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It was easy to pass on the Delhi sights because we knew that on Saturday we'd be visiting one of the Wonders of the World:  the Taj Mahal!  This involved an early morning start for the 3 hour drive to Agra . . . in order to beat the crowds.  Along the way, we stopped at a dodgy Dabba (translation: "truck stop") catering to tourists for a quick breakfast.

From the first view, the Taj is stunning!

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What isn't immediately obvious from the familiar distance profile we've all seen in photos is the intricate workmanship involving carved marble and elaborate inlaid stone (going in one-inch deep).

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Onyx is prominent (black), but many other stones are used to get the different colors:  malachite (green), lapis lazar (blue), etc.  Our tour guide knew them all.  After all. . . as he informed us . . . he'd made 4,000 visits to the Taj over the last 20 years!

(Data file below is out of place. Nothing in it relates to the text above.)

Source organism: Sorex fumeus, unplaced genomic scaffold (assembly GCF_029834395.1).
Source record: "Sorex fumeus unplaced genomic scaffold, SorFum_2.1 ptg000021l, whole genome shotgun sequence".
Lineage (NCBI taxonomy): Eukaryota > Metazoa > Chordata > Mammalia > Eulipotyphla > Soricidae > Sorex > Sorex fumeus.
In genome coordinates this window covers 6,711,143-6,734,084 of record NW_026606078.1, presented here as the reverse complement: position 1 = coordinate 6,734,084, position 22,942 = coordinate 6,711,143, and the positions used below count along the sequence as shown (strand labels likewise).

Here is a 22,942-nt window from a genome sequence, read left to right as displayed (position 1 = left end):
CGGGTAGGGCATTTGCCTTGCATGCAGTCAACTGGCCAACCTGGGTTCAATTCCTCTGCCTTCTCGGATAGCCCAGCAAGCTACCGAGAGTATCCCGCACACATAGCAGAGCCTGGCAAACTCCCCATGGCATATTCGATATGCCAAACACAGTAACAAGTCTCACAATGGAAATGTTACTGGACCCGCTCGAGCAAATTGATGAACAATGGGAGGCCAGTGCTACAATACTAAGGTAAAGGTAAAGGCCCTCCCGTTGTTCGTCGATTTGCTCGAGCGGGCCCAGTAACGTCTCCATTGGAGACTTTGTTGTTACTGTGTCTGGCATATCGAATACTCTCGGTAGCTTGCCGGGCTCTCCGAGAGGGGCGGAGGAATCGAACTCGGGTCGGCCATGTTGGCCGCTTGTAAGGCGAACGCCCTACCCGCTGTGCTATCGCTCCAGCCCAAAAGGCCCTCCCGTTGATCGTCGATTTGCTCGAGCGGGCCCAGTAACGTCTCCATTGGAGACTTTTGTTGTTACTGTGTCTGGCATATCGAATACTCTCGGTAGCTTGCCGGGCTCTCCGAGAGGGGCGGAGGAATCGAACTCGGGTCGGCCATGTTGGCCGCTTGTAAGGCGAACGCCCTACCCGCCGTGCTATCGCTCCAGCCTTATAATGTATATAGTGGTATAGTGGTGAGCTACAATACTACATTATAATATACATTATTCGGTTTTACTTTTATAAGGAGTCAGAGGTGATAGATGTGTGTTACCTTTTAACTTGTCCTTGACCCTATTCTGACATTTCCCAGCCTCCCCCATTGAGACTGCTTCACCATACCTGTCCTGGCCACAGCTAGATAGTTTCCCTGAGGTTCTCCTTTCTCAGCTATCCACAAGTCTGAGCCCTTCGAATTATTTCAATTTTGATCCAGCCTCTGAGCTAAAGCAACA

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It took 22 years to build . . . incorporating 1,000 elephants to haul the marble over hundreds of miles.  An army of workers . . . (reminds me of the "despair" poster that states "there's no limit to what can be acieved with an endless supply of expendable labor").

Exquisite detail, symmetry, sensory overload -- an incredible site and accessible to the point of being able to touch it!  Simply over the top!

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Despite being tired and HOT, we stopped at one more fort across the river for a quick tour before leaving the area.